Last night I got an invite to see Leonard Cohen at the O2 arena in London. He might be in his mid 70’s, but he still gave a performance with more standing ovations than I could count. He had a great band behind him, but obviously I was watching the bassist carefully.
Roscoe Beck played on electric bass, fretless and upright. I’d not heard Roscoe before, for which I was roundly scolded by the fellow musician with me. Roscoe Beck has produced a number of tutorial videos, including: Blues Foundations, Beginning Blues Bass, Volumes 1 & 2, and has been a regular contributor to Bass Player magazine. He’s even had two signature Fender basses created for him, the Roscoe Beck Signature Five-String Bass and the Roscoe Beck Signature Four-String.
OK, so I had heard of his name. As well as Leonard Cohen, he has recorded with Robben Ford, Jennifer Warnes, and played with Joe Satriani and (stand back while the thin-stringed guys stream). That gives you an idea of his high level of talent on the bass.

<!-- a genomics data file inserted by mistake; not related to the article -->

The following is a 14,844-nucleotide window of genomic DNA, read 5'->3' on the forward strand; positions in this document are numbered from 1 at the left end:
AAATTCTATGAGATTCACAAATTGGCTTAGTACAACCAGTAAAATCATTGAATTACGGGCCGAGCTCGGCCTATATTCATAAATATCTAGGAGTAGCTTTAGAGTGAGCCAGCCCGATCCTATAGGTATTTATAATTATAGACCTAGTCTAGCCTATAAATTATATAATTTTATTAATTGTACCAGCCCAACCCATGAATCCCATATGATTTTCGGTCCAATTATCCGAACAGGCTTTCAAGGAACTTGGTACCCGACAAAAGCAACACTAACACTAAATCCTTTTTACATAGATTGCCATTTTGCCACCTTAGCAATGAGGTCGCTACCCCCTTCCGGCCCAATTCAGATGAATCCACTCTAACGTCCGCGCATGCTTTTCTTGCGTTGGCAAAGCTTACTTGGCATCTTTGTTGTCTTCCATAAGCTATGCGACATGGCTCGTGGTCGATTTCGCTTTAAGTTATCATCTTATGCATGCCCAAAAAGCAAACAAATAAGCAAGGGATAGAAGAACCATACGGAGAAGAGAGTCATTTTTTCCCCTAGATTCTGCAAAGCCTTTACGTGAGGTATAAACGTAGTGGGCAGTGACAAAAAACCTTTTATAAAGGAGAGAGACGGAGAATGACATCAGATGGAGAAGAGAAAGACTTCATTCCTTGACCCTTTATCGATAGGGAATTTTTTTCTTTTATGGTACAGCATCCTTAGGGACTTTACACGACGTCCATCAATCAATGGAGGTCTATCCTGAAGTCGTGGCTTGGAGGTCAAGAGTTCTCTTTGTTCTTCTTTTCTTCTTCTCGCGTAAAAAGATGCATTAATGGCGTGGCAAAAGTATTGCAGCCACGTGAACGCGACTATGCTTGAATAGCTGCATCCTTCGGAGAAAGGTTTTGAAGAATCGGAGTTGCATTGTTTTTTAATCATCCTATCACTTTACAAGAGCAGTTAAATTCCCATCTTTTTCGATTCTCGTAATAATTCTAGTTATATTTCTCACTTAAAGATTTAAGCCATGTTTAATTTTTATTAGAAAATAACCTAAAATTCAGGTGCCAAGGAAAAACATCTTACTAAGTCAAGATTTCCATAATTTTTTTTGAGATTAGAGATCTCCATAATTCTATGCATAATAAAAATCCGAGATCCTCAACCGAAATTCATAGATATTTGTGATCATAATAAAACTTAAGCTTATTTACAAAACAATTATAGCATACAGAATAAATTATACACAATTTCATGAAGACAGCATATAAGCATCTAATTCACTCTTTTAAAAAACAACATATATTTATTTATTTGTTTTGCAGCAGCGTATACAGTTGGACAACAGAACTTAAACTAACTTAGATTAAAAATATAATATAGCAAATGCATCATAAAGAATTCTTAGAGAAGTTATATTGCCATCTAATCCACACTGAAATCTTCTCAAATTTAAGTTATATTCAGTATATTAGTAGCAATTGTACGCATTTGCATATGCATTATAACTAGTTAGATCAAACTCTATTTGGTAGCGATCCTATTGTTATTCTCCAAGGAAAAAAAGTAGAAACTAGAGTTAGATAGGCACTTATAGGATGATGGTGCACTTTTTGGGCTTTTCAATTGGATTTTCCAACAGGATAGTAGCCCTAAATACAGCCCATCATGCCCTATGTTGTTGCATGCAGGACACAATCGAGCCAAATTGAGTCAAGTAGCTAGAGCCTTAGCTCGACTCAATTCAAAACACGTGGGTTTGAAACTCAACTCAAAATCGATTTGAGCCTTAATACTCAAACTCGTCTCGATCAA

He has played on or co-produced at total of five Cohen albums to date, and is the musical director for Cohen’s current tour, as well as bassist and vocalist. He held down a solid bottom end through the 3 hour concert, with some very eloquent fretless playing, and rock solid fretted playing. One thing I noticed was that the upright Roscoe played on a few of the songs looked like an Upright Bass with a lined fretboard. Not see one of those before.
When he is not on the road, Roscoe appears most Tuesday nights at the legendary blues nightclub Antone’s, as bass player in the famed Antone’s house band. A talented bassist very worth checking out.